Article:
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Social Media Marketing

Marketing in a Web 2.0 world

Article describing the basics of social media marketing, outlining reasons for undertaking this new channel, what goals you should set and pitfalls to avoid.

Simply put, social media marketing is using the tools, sites and services of social media to promote your company and its products. What are those social media channels? One way to think about them is using Robert Scoble's social media starfish:

It qualifies as a subset of your online marketing campaign, and tends to complement search engine optimization (SEO), search engine marketing (SEM) and other traditional web-based promotional strategies, like email newsletters and online advertising campaigns. Social media marketing also qualifies as a form of viral or word-of-mouth marketing.

Like old fashioned word-of-mouth, viral marketing relies on us to tell our friends about products or services we love (or loath). Here's the difference. When you tell your sister about a great new sushi joint, only she hears about it. She may tell her boyfriend or a neighbor, but the news moves slowly. But, if you have a popular restaurant review podcast with 5, 000 daily listeners, your review travels a lot further, a lot faster and that little Japanese place could be packed by Friday night

Because social media tends to live online, the vast majority of social media marketing happens on the web. But don't be fooled, there are occasions that these strategies result in real-world interactions. To get attention for the release of Hitchhiker's Guide to the Galaxy[2] in Melbourne, Australia the film marketing and distribution company, Buena Vista, produced a flash mob'. A flash mob happens when a group of people, who may or may not be affiliated, show up at the same place at the same time to complete a short activity or task. Once the task is complete everyone disbands and goes their own way. Buena Vista used text messages and email forwarding to organize a gathering of about a hundred people in a busy Melbourne square. The participants simultaneously waved towels in the air and shouted phrases from the movie like, "The Vogans are coming, " and "It's the end of the world!" Believe it or not, flash mobs are already considered pass. In the ever-changing social media sphere they're so 2003!

Embracing Social Media Marketing

If tradeshows, media relations, direct mail and telemarketing are old hat, then it's time to try something new. Social media marketing provides a new marketing channel for you to explore. And, if our philosophical rhetoric doesn't convince you, then maybe these stats will:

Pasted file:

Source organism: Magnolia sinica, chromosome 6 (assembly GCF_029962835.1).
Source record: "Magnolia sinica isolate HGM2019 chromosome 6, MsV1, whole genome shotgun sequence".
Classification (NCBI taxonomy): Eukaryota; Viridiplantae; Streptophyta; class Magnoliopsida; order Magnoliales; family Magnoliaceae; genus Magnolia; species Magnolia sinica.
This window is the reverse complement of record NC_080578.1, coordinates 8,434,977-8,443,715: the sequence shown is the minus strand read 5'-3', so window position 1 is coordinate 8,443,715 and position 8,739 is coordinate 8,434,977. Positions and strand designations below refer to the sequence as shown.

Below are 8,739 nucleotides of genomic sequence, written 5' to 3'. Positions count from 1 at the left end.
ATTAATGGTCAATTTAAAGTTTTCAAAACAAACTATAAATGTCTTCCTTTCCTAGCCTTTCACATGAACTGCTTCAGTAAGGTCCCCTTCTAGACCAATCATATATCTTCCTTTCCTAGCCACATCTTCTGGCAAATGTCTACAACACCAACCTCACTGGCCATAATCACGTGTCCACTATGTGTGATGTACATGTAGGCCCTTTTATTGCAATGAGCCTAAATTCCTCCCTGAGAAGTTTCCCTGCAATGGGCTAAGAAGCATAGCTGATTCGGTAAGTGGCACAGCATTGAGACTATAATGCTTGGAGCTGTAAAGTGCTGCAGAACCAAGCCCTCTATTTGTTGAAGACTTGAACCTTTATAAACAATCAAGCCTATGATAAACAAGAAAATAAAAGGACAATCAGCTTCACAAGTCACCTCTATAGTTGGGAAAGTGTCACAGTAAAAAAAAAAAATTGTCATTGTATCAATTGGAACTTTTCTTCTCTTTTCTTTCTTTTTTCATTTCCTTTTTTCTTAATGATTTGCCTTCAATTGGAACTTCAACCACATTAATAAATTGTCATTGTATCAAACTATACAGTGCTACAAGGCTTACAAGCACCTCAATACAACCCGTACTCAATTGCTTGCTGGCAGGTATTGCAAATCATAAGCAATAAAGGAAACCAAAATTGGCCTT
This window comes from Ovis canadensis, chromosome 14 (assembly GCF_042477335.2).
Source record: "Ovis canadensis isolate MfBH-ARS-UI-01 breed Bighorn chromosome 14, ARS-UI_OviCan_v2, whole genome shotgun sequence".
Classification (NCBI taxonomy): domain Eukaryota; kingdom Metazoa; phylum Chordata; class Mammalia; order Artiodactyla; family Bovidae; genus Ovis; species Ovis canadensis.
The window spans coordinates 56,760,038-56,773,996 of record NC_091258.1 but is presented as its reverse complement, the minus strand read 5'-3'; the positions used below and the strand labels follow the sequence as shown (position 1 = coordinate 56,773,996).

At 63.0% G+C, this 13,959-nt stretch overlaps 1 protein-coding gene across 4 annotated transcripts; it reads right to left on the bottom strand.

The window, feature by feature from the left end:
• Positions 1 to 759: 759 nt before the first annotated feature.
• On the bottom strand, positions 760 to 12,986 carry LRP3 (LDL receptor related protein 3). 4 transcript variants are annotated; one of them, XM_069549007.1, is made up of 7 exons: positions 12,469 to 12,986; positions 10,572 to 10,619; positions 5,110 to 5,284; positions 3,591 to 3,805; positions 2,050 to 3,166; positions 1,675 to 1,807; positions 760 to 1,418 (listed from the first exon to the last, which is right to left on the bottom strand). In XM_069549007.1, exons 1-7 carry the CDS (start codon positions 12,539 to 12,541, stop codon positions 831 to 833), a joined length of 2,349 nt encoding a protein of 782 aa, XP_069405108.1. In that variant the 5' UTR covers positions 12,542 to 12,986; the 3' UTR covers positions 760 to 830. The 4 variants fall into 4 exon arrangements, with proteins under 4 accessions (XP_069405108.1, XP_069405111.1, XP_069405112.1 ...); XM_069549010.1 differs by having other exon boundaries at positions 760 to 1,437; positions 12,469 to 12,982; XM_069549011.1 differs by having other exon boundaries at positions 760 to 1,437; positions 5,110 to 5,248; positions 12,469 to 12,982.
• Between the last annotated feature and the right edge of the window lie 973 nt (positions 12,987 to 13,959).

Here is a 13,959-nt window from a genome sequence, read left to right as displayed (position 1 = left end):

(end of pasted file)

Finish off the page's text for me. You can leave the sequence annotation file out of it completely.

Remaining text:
• More people, particularly young people, are spending less time watching television and listening to the radio, and more time online. In a survey of consumer digital media and entertainment habits run last year by IBM, TV and personal Internet usage were neck and neck in a heated battle. Sixty-six percent reported viewing one to four hours of TV per day, while 60% reported the same for Internet usage. We're guessing that Internet usage will sneak ahead of TV watching in 2008.
  • Offline advertising has always been expensive and difficult to measure. The future of online advertising is highly debatable. Regardless, just as public relations is cheaper than billboards, so too is social media relations more economical and effective than whack-the-monkey banner ads.
  • The days of the brochure site are long-gone. Markets are conversations, haven't you heard? Conversation is happening, whether you like it or not. There are, at best estimate, at least 112 million weblogs in the blogosphere. Facebook currently has about 80 million active users (people who have accessed their Facebook accounts within the last 30 days). Flickr, the popular photo-sharing site, published its two billionth photograph earlier this year. That's where the money's going. A recent study by Pollara Strategic Insights indicated that, "one in two Canadian business leaders say social media is becoming more important than mass media." A similar study by Prospero Technologies indicated that, "88% of businesses expect to increase social media spending in 2008."

How Does Social Media Fit With Your Marketing Goals?

You're a marketer, so you know that having clear goals in mind and tracking campaign outcomes is critical. So, what are your social media marketing goals, or what should they be? Why would you want to trek through the swampy and sometimes treacherous social media marketing landscape when you're already so comfortable on the paved, tree-lined paths of lead generation, webinars and media relations? The answer is-drum roll please-increased online visibility. A stronger web presence should be the primary goal of every social media marketing campaign. So, what are the metrics of a stronger web presence'? What does increased online visibility' really mean? These are the concrete outcomes that should persuade you to get off the beaten path.[1]

  • More visitors to your website
  • More subscribers to your RSS feeds
  • More incoming links to your website
  • More views of your content on video and photo-sharing sites like YouTube and Flickr